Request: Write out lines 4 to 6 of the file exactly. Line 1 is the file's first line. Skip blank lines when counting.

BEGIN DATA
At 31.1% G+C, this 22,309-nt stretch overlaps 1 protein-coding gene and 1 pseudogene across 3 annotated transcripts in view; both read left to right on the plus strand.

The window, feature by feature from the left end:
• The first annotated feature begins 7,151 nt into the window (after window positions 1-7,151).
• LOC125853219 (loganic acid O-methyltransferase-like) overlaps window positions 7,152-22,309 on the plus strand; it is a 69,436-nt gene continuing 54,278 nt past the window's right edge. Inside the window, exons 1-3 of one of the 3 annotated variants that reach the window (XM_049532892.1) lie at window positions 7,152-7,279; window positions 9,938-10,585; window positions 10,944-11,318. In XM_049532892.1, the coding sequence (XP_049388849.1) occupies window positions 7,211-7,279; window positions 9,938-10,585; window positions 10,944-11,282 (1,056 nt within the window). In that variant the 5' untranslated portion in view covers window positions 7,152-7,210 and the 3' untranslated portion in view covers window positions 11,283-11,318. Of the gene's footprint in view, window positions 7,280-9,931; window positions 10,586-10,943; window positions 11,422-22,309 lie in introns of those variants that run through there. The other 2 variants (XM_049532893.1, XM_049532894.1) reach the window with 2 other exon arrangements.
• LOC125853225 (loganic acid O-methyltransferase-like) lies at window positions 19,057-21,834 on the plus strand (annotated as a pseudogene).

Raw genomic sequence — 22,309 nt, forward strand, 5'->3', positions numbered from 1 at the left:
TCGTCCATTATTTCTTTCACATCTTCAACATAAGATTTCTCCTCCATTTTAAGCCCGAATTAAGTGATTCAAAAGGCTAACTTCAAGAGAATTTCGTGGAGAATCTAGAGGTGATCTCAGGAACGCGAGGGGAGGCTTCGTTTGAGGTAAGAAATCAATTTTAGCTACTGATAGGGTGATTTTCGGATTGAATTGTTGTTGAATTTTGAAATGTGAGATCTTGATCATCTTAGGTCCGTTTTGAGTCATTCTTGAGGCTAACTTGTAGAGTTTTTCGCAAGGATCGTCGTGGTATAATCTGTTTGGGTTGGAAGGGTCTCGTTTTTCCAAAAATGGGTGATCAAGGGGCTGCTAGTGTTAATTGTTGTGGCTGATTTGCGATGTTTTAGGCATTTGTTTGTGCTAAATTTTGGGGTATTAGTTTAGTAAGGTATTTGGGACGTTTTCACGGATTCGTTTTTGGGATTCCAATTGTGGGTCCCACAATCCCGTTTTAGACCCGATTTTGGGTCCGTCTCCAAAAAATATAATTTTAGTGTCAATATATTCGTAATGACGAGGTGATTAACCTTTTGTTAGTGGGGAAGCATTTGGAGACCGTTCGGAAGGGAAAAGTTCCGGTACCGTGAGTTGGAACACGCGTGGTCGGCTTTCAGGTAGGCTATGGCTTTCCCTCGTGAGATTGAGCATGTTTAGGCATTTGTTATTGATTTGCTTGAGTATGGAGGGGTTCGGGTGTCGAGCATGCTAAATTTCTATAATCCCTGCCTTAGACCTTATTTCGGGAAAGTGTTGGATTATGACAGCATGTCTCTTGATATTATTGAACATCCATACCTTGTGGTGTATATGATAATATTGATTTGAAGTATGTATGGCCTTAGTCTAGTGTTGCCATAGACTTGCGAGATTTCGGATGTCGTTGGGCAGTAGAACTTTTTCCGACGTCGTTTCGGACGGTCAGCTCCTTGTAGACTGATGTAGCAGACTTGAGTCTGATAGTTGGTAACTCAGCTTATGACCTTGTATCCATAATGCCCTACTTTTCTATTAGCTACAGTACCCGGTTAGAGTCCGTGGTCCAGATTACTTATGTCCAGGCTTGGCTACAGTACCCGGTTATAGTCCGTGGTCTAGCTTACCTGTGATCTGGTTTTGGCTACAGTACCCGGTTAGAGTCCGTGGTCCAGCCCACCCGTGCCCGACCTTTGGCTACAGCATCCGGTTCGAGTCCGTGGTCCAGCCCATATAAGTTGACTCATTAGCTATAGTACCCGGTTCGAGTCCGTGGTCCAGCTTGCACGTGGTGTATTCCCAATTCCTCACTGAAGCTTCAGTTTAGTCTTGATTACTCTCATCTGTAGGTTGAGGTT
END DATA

• LOC125853219 (loganic acid O-methyltransferase-like) overlaps window positions 7,152-22,309 on the plus strand; it is a 69,436-nt gene continuing 54,278 nt past the window's right edge. Inside the window, exons 1-3 of one of the 3 annotated variants that reach the window (XM_049532892.1) lie at window positions 7,152-7,279; window positions 9,938-10,585; window positions 10,944-11,318. In XM_049532892.1, the coding sequence (XP_049388849.1) occupies window positions 7,211-7,279; window positions 9,938-10,585; window positions 10,944-11,282 (1,056 nt within the window). In that variant the 5' untranslated portion in view covers window positions 7,152-7,210 and the 3' untranslated portion in view covers window positions 11,283-11,318. Of the gene's footprint in view, window positions 7,280-9,931; window positions 10,586-10,943; window positions 11,422-22,309 lie in introns of those variants that run through there. The other 2 variants (XM_049532893.1, XM_049532894.1) reach the window with 2 other exon arrangements.
• LOC125853225 (loganic acid O-methyltransferase-like) lies at window positions 19,057-21,834 on the plus strand (annotated as a pseudogene).

Raw genomic sequence — 22,309 nt, forward strand, 5'->3', positions numbered from 1 at the left: